Viw Magazine

Home & Interiors

  • Written by

Saving water is important for the environment and helps secure a healthy planet for your kids and grandkids. As an added bonus, saving water also helps save money on your utility bills.

One complexity with water use is understanding if your current water consumption is normal. It can be very difficult to know from bill to bill how you are placed, especially if your water bill costs are consistent quarter to quarter.

When you understand what the average water bills are for the Hills District you can accurately assess your water usage and see about making improvements.

Average Water Costs

The Hills District uses Sydney Water at Sydney water rates, which means that when dam levels are at normal capacity you can expect to pay $2.35 per kilolitre.

One off-putting part of assessing your water bill is the measure in kiloliters. It’s not a metric we use often, so it can be confusing what this stands for.

As a rule of thumb, each individual in your home will use around 30 kiloliters per quarter, which equates to $70 of water use each (excluding service fees) on your bill.

When you add in the drinking water service fee, the average household bill for three people is $246. How does your bill compare? (Just remember to add an extra $70 for every additional person to make sure you are factoring water use for everyone in your home).

Water Cost Components

Of course, your water consumption is only part of your water costs. There are also other components, like service charges, to take into account.

Fixed charges are tallied per day, regardless of what your water consumption was for the quarter and cover costs the company pays for pipe maintenance and service as well as water delivery, treatment and removal.

As of 2022, the fees for the Hills District were:

  • $12.35 for drinking water service fees

  • $138.64 for wastewater (sewerage) treatment, waste removal and pipe servicing

  • $19.76 for homes in a stormwater catchment area

Your bill will show a comparative rate for how much you spent on previous water bills to know if you are up or down on water use from last quarter and the same time last year.

If your bill is higher than average, or even sitting at average, you can make some small changes to reduce your water use, reduce the pressure on our natural resources and save some money too.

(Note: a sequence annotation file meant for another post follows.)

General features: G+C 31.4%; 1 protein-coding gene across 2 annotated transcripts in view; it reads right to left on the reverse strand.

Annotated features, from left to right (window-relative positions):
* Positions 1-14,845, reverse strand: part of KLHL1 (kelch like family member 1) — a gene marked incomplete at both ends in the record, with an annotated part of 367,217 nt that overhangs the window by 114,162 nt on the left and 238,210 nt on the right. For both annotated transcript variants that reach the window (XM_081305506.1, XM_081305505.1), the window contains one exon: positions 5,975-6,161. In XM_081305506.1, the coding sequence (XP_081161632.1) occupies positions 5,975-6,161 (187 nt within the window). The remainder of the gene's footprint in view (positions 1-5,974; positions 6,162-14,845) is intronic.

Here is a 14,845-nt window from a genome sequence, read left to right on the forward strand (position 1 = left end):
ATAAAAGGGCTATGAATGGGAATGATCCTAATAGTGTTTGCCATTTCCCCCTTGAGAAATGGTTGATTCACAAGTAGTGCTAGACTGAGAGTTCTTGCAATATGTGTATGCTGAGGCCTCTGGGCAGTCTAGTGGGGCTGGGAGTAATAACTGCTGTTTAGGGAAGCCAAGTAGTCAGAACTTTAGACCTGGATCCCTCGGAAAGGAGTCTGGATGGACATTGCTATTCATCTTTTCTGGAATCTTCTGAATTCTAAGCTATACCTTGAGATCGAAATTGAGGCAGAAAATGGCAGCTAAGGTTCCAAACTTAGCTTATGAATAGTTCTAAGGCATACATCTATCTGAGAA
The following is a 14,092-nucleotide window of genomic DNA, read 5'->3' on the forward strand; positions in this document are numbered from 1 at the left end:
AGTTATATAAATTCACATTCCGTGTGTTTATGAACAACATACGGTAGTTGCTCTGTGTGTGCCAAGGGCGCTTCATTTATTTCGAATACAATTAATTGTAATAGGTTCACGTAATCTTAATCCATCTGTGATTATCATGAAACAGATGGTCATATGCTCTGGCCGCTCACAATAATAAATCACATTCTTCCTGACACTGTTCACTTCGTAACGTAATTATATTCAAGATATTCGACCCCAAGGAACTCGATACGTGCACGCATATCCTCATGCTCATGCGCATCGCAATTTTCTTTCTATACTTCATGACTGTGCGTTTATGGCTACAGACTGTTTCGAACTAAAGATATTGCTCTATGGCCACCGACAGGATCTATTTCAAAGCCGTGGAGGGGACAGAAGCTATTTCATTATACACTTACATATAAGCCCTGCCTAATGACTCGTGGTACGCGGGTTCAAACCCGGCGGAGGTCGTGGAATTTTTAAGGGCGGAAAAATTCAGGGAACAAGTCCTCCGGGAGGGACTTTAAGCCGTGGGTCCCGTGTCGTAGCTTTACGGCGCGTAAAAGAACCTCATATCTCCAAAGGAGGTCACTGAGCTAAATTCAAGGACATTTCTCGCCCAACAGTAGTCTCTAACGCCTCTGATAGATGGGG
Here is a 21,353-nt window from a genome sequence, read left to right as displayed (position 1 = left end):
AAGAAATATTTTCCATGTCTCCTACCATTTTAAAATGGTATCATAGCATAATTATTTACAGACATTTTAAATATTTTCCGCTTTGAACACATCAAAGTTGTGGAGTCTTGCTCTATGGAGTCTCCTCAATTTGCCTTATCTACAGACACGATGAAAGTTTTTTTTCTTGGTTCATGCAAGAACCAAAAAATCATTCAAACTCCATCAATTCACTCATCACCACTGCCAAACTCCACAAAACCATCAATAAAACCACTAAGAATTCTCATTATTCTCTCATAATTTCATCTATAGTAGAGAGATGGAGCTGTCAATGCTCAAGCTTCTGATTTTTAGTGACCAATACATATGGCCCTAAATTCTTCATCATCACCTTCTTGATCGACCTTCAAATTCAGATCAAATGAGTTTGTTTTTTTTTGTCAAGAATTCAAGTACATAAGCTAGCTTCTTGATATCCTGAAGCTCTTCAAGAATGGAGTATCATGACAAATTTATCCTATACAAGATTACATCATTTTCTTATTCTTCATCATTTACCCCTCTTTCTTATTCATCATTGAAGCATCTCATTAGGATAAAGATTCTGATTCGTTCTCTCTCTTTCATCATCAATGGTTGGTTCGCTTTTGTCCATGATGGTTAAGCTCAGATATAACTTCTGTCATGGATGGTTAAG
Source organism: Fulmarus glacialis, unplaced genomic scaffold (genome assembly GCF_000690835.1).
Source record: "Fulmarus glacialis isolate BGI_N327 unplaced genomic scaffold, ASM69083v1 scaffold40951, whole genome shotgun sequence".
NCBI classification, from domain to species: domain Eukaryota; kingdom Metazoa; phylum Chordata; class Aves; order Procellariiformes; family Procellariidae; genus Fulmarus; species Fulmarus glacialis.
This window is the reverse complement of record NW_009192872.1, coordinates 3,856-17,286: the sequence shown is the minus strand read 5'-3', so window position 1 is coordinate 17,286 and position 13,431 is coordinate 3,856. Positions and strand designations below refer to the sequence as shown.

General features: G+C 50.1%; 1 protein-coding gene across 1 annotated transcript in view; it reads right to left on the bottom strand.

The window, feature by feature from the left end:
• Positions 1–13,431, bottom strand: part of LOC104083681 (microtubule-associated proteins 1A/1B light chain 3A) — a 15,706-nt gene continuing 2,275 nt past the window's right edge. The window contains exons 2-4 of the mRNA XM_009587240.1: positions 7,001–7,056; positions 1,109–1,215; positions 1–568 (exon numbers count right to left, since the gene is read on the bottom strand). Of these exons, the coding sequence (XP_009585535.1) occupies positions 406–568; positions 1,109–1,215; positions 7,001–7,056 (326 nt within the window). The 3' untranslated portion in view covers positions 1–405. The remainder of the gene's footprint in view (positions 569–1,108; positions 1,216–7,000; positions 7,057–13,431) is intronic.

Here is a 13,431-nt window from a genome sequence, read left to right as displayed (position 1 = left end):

Tips for Reducing Your Bills & Savings

There are plenty of ways you can save water around your home, all it takes is a little motivation to make the change.

  • Take short showers

Showers make up as much as 17% of your water use. Reducing your shower to 3-5 minutes makes a big difference over three months.

  • Repair Leaks

Just one leak tap accounts for hundreds of litres of water lost. Maintaining seals helps increase tap life and saves water.

  • Use a rainwater tank

Catching rainwater from your roof is free and it’s great for your garden, washing cars, pets and even the laundry.

  • Use a dishwasher

A dishwasher is more economical and heats the water internally, saving you hot water too.

You can control the overall cost of water in Hills District by being smart about your water choices and taking a few minutes to get to know your water bill. The impact of your water savings over time will be rewarding for your family both financially and environmentally as well.


Online Activities to treat that stuck-indoors Aussie lockdown boredom

While we wait for Australian quarantines & lockdowns to reemerge in our lives somewhat like ...

Moving to a New City Alone? 5 Tips on Creating a New Hometown

Did you pack up and move away from home? Did you brave the big, ugly world on your own? There's...

Helpful Tips For Your Big Move To The Gold Coast, Queensland

The Gold Coast has a lot to offer to people who choose to live there. The weather is beautiful, ...

Where Does Resilience Come From?

Kids can really feel the stress of life because they have so little control over what happens to...

Writers Wanted

Content & Technology Connecting Global Audiences

More Information - Less Opinion